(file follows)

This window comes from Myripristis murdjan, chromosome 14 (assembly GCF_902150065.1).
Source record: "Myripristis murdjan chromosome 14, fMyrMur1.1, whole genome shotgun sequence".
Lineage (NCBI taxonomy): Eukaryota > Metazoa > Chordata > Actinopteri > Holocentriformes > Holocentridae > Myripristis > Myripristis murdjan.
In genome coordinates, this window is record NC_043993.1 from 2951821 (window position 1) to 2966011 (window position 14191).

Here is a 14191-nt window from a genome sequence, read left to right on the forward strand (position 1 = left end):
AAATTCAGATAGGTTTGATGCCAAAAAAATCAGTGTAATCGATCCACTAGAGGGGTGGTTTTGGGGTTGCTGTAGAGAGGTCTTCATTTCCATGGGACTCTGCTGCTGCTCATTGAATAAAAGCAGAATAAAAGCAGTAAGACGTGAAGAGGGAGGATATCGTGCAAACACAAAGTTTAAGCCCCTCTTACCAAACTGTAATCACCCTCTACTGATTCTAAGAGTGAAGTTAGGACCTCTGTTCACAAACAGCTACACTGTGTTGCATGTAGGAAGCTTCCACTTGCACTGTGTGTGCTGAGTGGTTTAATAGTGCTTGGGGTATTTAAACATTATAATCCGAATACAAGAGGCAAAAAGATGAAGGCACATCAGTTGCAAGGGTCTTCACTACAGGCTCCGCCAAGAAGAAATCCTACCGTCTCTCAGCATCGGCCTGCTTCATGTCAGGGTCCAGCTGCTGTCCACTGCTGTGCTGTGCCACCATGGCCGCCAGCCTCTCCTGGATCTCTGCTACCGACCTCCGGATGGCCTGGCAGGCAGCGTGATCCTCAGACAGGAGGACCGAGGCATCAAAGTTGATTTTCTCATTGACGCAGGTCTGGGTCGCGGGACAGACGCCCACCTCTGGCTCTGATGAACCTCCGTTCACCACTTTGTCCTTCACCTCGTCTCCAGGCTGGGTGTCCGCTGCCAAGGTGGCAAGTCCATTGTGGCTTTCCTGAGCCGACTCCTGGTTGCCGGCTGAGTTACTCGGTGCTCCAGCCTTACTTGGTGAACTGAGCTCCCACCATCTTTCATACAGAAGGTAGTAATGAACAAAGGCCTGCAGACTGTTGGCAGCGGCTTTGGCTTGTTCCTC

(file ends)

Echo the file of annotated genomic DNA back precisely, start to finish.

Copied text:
This window comes from Myripristis murdjan, chromosome 14 (assembly GCF_902150065.1).
Source record: "Myripristis murdjan chromosome 14, fMyrMur1.1, whole genome shotgun sequence".
Lineage (NCBI taxonomy): Eukaryota > Metazoa > Chordata > Actinopteri > Holocentriformes > Holocentridae > Myripristis > Myripristis murdjan.
In genome coordinates, this window is record NC_043993.1 from 2951821 (window position 1) to 2966011 (window position 14191).

Here is a 14191-nt window from a genome sequence, read left to right on the forward strand (position 1 = left end):
AAATTCAGATAGGTTTGATGCCAAAAAAATCAGTGTAATCGATCCACTAGAGGGGTGGTTTTGGGGTTGCTGTAGAGAGGTCTTCATTTCCATGGGACTCTGCTGCTGCTCATTGAATAAAAGCAGAATAAAAGCAGTAAGACGTGAAGAGGGAGGATATCGTGCAAACACAAAGTTTAAGCCCCTCTTACCAAACTGTAATCACCCTCTACTGATTCTAAGAGTGAAGTTAGGACCTCTGTTCACAAACAGCTACACTGTGTTGCATGTAGGAAGCTTCCACTTGCACTGTGTGTGCTGAGTGGTTTAATAGTGCTTGGGGTATTTAAACATTATAATCCGAATACAAGAGGCAAAAAGATGAAGGCACATCAGTTGCAAGGGTCTTCACTACAGGCTCCGCCAAGAAGAAATCCTACCGTCTCTCAGCATCGGCCTGCTTCATGTCAGGGTCCAGCTGCTGTCCACTGCTGTGCTGTGCCACCATGGCCGCCAGCCTCTCCTGGATCTCTGCTACCGACCTCCGGATGGCCTGGCAGGCAGCGTGATCCTCAGACAGGAGGACCGAGGCATCAAAGTTGATTTTCTCATTGACGCAGGTCTGGGTCGCGGGACAGACGCCCACCTCTGGCTCTGATGAACCTCCGTTCACCACTTTGTCCTTCACCTCGTCTCCAGGCTGGGTGTCCGCTGCCAAGGTGGCAAGTCCATTGTGGCTTTCCTGAGCCGACTCCTGGTTGCCGGCTGAGTTACTCGGTGCTCCAGCCTTACTTGGTGAACTGAGCTCCCACCATCTTTCATACAGAAGGTAGTAATGAACAAAGGCCTGCAGACTGTTGGCAGCGGCTTTGGCTTGTTCCTC